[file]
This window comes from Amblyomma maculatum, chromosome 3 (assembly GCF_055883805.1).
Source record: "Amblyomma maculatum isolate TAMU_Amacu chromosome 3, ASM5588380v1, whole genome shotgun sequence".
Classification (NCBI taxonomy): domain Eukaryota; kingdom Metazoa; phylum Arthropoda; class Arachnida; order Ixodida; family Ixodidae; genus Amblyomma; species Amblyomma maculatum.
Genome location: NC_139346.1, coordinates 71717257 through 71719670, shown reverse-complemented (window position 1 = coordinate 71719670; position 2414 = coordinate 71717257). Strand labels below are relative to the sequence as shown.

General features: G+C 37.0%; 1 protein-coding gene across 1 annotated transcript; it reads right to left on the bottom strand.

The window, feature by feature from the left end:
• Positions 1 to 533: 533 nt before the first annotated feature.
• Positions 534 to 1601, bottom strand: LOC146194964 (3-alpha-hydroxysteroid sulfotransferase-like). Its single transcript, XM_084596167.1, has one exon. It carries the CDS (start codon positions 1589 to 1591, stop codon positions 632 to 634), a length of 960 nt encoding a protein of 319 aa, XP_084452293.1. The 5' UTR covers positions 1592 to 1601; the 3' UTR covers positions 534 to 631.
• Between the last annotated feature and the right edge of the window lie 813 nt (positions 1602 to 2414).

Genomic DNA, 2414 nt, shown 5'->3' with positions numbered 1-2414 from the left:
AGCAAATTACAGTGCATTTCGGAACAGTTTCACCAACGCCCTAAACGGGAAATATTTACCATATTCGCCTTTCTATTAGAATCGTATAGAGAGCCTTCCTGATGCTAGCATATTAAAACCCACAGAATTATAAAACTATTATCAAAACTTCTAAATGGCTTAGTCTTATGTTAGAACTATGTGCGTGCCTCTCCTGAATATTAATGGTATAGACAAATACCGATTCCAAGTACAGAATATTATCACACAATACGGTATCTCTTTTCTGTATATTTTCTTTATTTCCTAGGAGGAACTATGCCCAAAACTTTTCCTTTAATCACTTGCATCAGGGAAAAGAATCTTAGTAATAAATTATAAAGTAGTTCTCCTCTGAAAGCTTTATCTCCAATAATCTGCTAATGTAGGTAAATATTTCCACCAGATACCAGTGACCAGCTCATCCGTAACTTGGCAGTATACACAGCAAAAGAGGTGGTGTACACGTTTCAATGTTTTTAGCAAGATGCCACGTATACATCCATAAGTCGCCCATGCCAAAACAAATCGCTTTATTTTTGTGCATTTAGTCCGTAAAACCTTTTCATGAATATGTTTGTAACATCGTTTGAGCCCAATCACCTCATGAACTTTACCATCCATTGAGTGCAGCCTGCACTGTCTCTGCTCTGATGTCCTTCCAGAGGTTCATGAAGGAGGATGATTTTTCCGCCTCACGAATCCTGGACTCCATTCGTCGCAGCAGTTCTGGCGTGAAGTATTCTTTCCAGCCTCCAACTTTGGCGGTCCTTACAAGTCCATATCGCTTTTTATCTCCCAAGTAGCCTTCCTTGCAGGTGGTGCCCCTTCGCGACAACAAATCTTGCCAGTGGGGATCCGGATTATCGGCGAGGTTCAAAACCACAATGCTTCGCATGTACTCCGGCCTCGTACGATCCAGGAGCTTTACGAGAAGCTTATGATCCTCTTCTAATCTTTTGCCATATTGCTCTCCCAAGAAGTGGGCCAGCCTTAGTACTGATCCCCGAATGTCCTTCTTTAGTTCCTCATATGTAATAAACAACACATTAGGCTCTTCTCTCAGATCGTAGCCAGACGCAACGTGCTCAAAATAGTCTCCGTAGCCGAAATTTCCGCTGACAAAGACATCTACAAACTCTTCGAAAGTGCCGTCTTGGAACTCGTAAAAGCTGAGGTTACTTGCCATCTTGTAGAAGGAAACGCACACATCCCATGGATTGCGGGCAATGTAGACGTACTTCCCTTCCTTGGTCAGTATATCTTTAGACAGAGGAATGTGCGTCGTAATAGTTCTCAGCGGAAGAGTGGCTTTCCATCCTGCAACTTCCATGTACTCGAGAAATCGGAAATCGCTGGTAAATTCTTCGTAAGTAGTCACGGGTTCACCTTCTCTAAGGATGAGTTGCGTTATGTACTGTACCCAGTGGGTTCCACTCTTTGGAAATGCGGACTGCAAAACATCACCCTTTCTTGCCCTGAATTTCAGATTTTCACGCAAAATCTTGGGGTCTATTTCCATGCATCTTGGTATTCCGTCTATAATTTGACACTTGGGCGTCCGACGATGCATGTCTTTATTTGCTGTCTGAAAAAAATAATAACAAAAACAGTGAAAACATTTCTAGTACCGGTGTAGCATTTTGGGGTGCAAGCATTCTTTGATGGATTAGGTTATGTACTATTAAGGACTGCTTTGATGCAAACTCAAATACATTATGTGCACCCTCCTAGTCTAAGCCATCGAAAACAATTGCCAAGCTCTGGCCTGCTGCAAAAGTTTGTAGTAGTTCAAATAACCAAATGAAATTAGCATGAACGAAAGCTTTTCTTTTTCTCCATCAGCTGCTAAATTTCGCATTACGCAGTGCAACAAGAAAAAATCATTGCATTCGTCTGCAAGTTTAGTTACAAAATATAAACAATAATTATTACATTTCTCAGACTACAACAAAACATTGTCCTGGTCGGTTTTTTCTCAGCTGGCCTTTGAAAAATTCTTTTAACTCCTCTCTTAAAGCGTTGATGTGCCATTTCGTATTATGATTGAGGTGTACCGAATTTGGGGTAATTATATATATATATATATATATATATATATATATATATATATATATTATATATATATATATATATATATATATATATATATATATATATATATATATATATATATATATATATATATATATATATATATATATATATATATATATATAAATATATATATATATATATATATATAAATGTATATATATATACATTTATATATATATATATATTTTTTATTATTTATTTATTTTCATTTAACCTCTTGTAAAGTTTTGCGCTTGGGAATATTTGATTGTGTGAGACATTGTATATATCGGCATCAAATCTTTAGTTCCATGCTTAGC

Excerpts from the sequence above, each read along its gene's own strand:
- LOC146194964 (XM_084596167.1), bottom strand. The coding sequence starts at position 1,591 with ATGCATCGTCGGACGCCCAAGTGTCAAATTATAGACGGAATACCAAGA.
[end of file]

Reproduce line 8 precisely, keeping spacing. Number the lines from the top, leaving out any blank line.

• Positions 534 to 1601, bottom strand: LOC146194964 (3-alpha-hydroxysteroid sulfotransferase-like). Its single transcript, XM_084596167.1, has one exon. It carries the CDS (start codon positions 1589 to 1591, stop codon positions 632 to 634), a length of 960 nt encoding a protein of 319 aa, XP_084452293.1. The 5' UTR covers positions 1592 to 1601; the 3' UTR covers positions 534 to 631.